Jarome Iginla knows the day is coming.
The Calgary Flames captain is well aware during the ups and downs of an NHL season, a moment will come when new head coach Mike Keenan will drop the hammer.
It's inevitable, like a Miikka Kiprusoff shutout.
"Sometimes a coach just loses it. It happens," said Iginla, who seen his fair share of coaches lose it. "It helps if you know why. Sometimes you don't know, it sounds funny, but that happens, too. It's important for him to explain it to you so you can see where they're coming from."
Therein lies part of Iginla's job, which goes well beyond goals and points. When it comes right down to it, the Flames are still his team.
It's still Iginla's room.
True, the coach is his boss, as is GM Darryl Sutter. Iginla, though, is the conduit, responsible for ensuring both sides are heard throughout the season.
"You take each situation as it comes," said Iginla, who took over as captain to start the 2003-04 season under a demanding Sutter. "There are times as a team you know you're going as well as you can, you're in a rut and you know it's coming. Then there are other times you feel it's going well and you don't agree. That's when the communication is important.
"I imagine it's still gonna be intense and that's fine, that's kinda the culture around here. What I do like, and we've been working on it as a group, is it's the NHL and you do want to enjoy it. When things are going well, you want to enjoy those things -- the strings and streaks, and comebacks to win a game -- and you want the coaching staff to enjoy it. You want everybody to be a part of it.
"If it's not going well, we're not happy, and things are uncomfortable, that's fine. That's the way it should be."
The dynamic between a coach and his captain is paramount in the NHL. It helps prevent a coach from 'losing the room.' It helps create winning teams.
Keenan is a big believer in the importance of that communication, more so than most people realize.
"It's not like it's his way or the highway," said Olli Jokinen, who became the Florida Panthers captain when Keenan was there. "People think it's always you do what Mike wants or you're going somewhere else but that's not true. He listens to his players.
"He wants (the captain) to be the link between the players and coaches and he's fair that way. With Iginla, he's gonna ask how the guys feel, if they need a day off, what they feel about practices.
"He's a very good talker and wants his captains and leaders on the same page."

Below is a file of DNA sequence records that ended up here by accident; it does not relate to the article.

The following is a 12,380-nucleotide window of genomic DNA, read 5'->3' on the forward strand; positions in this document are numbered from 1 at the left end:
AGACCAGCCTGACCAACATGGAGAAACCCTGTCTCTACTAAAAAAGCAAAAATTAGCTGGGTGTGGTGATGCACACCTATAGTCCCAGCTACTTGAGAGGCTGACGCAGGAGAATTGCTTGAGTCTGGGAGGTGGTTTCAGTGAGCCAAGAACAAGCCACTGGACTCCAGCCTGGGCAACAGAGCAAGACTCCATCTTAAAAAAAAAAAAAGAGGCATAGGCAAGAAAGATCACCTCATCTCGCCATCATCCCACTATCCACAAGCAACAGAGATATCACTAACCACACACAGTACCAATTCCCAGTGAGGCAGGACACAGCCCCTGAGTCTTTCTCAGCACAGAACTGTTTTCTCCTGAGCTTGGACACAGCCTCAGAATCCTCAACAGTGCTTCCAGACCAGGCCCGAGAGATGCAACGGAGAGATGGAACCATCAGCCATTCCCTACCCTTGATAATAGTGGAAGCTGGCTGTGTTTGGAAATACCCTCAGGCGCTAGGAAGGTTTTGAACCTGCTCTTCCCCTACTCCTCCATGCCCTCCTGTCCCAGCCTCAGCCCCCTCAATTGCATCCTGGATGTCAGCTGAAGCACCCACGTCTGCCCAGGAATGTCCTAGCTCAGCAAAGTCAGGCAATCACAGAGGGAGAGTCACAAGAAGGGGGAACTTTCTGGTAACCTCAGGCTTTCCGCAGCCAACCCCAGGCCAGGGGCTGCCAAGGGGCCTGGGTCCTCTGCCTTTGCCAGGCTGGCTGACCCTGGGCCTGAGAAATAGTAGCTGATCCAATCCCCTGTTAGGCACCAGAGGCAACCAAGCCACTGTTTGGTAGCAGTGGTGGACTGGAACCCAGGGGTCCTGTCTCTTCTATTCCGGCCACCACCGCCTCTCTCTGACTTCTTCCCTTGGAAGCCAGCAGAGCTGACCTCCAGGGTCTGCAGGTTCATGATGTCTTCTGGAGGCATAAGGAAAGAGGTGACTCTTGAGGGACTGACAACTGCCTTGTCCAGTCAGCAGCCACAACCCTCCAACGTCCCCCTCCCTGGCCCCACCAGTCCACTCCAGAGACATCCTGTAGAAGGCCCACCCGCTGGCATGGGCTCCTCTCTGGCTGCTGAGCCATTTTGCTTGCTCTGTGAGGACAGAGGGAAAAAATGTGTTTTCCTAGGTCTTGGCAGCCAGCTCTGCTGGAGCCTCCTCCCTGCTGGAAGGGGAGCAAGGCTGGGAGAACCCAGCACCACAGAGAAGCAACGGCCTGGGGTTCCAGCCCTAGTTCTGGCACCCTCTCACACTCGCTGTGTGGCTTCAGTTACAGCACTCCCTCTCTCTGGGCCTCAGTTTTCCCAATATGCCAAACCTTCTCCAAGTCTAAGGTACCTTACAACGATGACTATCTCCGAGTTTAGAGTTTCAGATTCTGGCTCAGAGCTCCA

Which brings us to Keenan's view on captaincy. He wants a strong leader to be the final voice. But he believes it goes beyond that.
"Even with Mark (Messier), we had four assistants. But we also had people in roles, they didn't wear a letter, but had a role as a subgroup," said Keenan. "That might be, for example, a Craig MacTavish, with people like (Greg) Gilbert, (Stephane) Matteau, (Brian) Noonan, (Joey) Kocur, (Sergei) Nemchinov, that was a subgroup on the team. The were the checkers, if you like, the physical players and they had a job to do.
"The team overall is divided into subgroups, your captain is an important member of your elite group, but that's only one of the groups amongst several that can be in the team structure.
"He has to have a relationship with all of the groups, and with the sub-leaders, if you like."
This year's Flames team has no shortage of potential lieutenants: Owen Nolan was captain in San Jose; Adrian Aucoin was the same in Chicago; and Craig Conroy has worn the 'C', too.
Then you have players such as Stephane Yelle, Rhett Warrener and Robyn Regehr with leadership skills, too.
Some rooms have been ripped apart by having so many strong personalities.
Some rooms achieved great things.
Iginla sees it as a huge positive for a team that's fallen well short of its goal the last couple of seasons.
"It's not a matter of feeling it's too much or there'll be too much input. It's great," he said. "You want to ask, 'How did you do things?' We want everybody to be involved in our team, to get that pulse and to learn from each other."
When it comes to talk of Keenan and captains, one chapter stands out: The Messier years. Keenan -- who quickly lists other great captains he's coached such as Mark Howe, Dirk Graham and Chris Pronger -- is still linked most often with Messier.
They won a Cup together in New York, which cemented Messier's status as a leader, even with the disaster that followed in Vancouver.
There are similarities between Messier and Iginla, who grew up idolizing No. 11.
"Great things are said about Mark, and rightfully so, but he was quiet. When he would speak, they would listen," Keenan said. "He wasn't speaking all the time, but when he felt it was time to say something, he would.
"His fire was in his eyes at all times. You saw it when he played. He didn't have to say things, you could sense it. You could look at him and say, 'He's ready to go. I guess I'd better get ready.' There's different ways of communicating."